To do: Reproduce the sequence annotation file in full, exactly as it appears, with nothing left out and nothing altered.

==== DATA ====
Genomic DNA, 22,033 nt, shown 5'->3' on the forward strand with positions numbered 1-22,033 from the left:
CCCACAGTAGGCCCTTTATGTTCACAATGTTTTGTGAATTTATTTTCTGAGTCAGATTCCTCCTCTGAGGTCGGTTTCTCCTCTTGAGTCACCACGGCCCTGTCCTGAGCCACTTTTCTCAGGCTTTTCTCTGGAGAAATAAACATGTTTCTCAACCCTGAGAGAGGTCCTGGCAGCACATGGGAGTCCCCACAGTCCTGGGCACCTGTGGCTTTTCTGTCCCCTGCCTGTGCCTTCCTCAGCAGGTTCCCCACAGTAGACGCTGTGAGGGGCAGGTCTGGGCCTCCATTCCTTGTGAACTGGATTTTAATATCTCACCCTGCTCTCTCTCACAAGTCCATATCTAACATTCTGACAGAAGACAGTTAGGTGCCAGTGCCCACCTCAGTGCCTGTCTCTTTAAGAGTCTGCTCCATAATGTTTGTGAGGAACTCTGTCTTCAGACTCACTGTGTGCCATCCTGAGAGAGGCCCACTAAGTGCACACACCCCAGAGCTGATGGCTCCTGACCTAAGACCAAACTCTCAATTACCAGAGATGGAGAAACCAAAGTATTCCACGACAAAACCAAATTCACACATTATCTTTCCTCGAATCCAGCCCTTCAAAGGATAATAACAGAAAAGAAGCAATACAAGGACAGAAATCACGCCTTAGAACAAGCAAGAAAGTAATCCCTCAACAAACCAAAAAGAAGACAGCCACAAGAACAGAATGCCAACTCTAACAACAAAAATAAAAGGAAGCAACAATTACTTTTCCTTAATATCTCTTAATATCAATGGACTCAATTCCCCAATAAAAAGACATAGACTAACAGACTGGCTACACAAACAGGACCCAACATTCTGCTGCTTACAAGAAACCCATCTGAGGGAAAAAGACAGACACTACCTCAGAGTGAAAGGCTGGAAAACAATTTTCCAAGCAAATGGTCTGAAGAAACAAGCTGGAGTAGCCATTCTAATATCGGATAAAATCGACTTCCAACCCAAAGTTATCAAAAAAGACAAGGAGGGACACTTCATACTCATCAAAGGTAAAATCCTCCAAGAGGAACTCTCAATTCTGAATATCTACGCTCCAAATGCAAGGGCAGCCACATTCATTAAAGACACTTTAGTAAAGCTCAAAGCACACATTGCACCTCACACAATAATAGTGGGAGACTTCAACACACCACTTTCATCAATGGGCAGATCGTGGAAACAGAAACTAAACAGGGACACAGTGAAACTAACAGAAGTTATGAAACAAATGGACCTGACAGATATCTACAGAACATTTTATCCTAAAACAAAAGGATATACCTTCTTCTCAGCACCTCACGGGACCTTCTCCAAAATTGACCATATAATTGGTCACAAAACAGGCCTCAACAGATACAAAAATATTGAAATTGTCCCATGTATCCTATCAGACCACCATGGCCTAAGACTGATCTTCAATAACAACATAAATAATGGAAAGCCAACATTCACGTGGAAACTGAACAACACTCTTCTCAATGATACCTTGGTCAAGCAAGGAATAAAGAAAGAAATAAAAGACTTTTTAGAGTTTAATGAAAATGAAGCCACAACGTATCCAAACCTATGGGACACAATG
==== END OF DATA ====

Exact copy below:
Genomic DNA, 22,033 nt, shown 5'->3' on the forward strand with positions numbered 1-22,033 from the left:
CCCACAGTAGGCCCTTTATGTTCACAATGTTTTGTGAATTTATTTTCTGAGTCAGATTCCTCCTCTGAGGTCGGTTTCTCCTCTTGAGTCACCACGGCCCTGTCCTGAGCCACTTTTCTCAGGCTTTTCTCTGGAGAAATAAACATGTTTCTCAACCCTGAGAGAGGTCCTGGCAGCACATGGGAGTCCCCACAGTCCTGGGCACCTGTGGCTTTTCTGTCCCCTGCCTGTGCCTTCCTCAGCAGGTTCCCCACAGTAGACGCTGTGAGGGGCAGGTCTGGGCCTCCATTCCTTGTGAACTGGATTTTAATATCTCACCCTGCTCTCTCTCACAAGTCCATATCTAACATTCTGACAGAAGACAGTTAGGTGCCAGTGCCCACCTCAGTGCCTGTCTCTTTAAGAGTCTGCTCCATAATGTTTGTGAGGAACTCTGTCTTCAGACTCACTGTGTGCCATCCTGAGAGAGGCCCACTAAGTGCACACACCCCAGAGCTGATGGCTCCTGACCTAAGACCAAACTCTCAATTACCAGAGATGGAGAAACCAAAGTATTCCACGACAAAACCAAATTCACACATTATCTTTCCTCGAATCCAGCCCTTCAAAGGATAATAACAGAAAAGAAGCAATACAAGGACAGAAATCACGCCTTAGAACAAGCAAGAAAGTAATCCCTCAACAAACCAAAAAGAAGACAGCCACAAGAACAGAATGCCAACTCTAACAACAAAAATAAAAGGAAGCAACAATTACTTTTCCTTAATATCTCTTAATATCAATGGACTCAATTCCCCAATAAAAAGACATAGACTAACAGACTGGCTACACAAACAGGACCCAACATTCTGCTGCTTACAAGAAACCCATCTGAGGGAAAAAGACAGACACTACCTCAGAGTGAAAGGCTGGAAAACAATTTTCCAAGCAAATGGTCTGAAGAAACAAGCTGGAGTAGCCATTCTAATATCGGATAAAATCGACTTCCAACCCAAAGTTATCAAAAAAGACAAGGAGGGACACTTCATACTCATCAAAGGTAAAATCCTCCAAGAGGAACTCTCAATTCTGAATATCTACGCTCCAAATGCAAGGGCAGCCACATTCATTAAAGACACTTTAGTAAAGCTCAAAGCACACATTGCACCTCACACAATAATAGTGGGAGACTTCAACACACCACTTTCATCAATGGGCAGATCGTGGAAACAGAAACTAAACAGGGACACAGTGAAACTAACAGAAGTTATGAAACAAATGGACCTGACAGATATCTACAGAACATTTTATCCTAAAACAAAAGGATATACCTTCTTCTCAGCACCTCACGGGACCTTCTCCAAAATTGACCATATAATTGGTCACAAAACAGGCCTCAACAGATACAAAAATATTGAAATTGTCCCATGTATCCTATCAGACCACCATGGCCTAAGACTGATCTTCAATAACAACATAAATAATGGAAAGCCAACATTCACGTGGAAACTGAACAACACTCTTCTCAATGATACCTTGGTCAAGCAAGGAATAAAGAAAGAAATAAAAGACTTTTTAGAGTTTAATGAAAATGAAGCCACAACGTATCCAAACCTATGGGACACAATG